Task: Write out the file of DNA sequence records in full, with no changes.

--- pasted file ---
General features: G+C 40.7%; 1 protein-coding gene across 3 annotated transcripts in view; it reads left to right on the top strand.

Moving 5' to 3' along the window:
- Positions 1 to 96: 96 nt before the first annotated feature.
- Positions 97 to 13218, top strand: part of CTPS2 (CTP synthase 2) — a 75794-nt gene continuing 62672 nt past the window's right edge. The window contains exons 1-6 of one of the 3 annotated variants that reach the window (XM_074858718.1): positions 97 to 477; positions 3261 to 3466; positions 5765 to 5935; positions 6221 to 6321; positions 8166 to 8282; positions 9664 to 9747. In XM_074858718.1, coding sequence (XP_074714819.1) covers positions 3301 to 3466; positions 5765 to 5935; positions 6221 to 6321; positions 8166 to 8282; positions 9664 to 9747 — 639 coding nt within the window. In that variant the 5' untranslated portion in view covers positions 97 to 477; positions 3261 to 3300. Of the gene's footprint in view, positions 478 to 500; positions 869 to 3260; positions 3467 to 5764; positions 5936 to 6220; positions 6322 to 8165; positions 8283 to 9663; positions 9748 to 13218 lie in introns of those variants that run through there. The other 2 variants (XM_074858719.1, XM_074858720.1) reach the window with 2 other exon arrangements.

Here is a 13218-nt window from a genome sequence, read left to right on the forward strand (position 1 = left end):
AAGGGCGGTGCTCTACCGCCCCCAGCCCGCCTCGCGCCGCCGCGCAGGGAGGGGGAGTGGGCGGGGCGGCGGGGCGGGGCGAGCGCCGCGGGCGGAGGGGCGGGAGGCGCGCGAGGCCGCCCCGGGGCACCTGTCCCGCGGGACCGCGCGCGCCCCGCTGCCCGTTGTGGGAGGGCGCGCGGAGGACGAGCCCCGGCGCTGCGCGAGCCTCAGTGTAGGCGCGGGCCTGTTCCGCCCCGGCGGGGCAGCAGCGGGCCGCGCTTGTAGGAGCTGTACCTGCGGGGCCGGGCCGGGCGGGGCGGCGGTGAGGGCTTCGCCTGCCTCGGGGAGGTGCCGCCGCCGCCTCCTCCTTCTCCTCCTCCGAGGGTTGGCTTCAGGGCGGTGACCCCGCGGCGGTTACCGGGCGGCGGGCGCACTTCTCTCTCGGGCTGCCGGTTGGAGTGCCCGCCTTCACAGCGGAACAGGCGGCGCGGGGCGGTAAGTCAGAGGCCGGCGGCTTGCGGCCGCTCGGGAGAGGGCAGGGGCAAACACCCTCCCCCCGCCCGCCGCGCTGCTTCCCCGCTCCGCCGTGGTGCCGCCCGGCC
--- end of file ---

General features: G+C 40.7%; 1 protein-coding gene across 3 annotated transcripts in view; it reads left to right on the top strand.

Moving 5' to 3' along the window:
- Positions 1 to 96: 96 nt before the first annotated feature.
- Positions 97 to 13218, top strand: part of CTPS2 (CTP synthase 2) — a 75794-nt gene continuing 62672 nt past the window's right edge. The window contains exons 1-6 of one of the 3 annotated variants that reach the window (XM_074858718.1): positions 97 to 477; positions 3261 to 3466; positions 5765 to 5935; positions 6221 to 6321; positions 8166 to 8282; positions 9664 to 9747. In XM_074858718.1, coding sequence (XP_074714819.1) covers positions 3301 to 3466; positions 5765 to 5935; positions 6221 to 6321; positions 8166 to 8282; positions 9664 to 9747 — 639 coding nt within the window. In that variant the 5' untranslated portion in view covers positions 97 to 477; positions 3261 to 3300. Of the gene's footprint in view, positions 478 to 500; positions 869 to 3260; positions 3467 to 5764; positions 5936 to 6220; positions 6322 to 8165; positions 8283 to 9663; positions 9748 to 13218 lie in introns of those variants that run through there. The other 2 variants (XM_074858719.1, XM_074858720.1) reach the window with 2 other exon arrangements.

Here is a 13218-nt window from a genome sequence, read left to right on the forward strand (position 1 = left end):
AAGGGCGGTGCTCTACCGCCCCCAGCCCGCCTCGCGCCGCCGCGCAGGGAGGGGGAGTGGGCGGGGCGGCGGGGCGGGGCGAGCGCCGCGGGCGGAGGGGCGGGAGGCGCGCGAGGCCGCCCCGGGGCACCTGTCCCGCGGGACCGCGCGCGCCCCGCTGCCCGTTGTGGGAGGGCGCGCGGAGGACGAGCCCCGGCGCTGCGCGAGCCTCAGTGTAGGCGCGGGCCTGTTCCGCCCCGGCGGGGCAGCAGCGGGCCGCGCTTGTAGGAGCTGTACCTGCGGGGCCGGGCCGGGCGGGGCGGCGGTGAGGGCTTCGCCTGCCTCGGGGAGGTGCCGCCGCCGCCTCCTCCTTCTCCTCCTCCGAGGGTTGGCTTCAGGGCGGTGACCCCGCGGCGGTTACCGGGCGGCGGGCGCACTTCTCTCTCGGGCTGCCGGTTGGAGTGCCCGCCTTCACAGCGGAACAGGCGGCGCGGGGCGGTAAGTCAGAGGCCGGCGGCTTGCGGCCGCTCGGGAGAGGGCAGGGGCAAACACCCTCCCCCCGCCCGCCGCGCTGCTTCCCCGCTCCGCCGTGGTGCCGCCCGGCC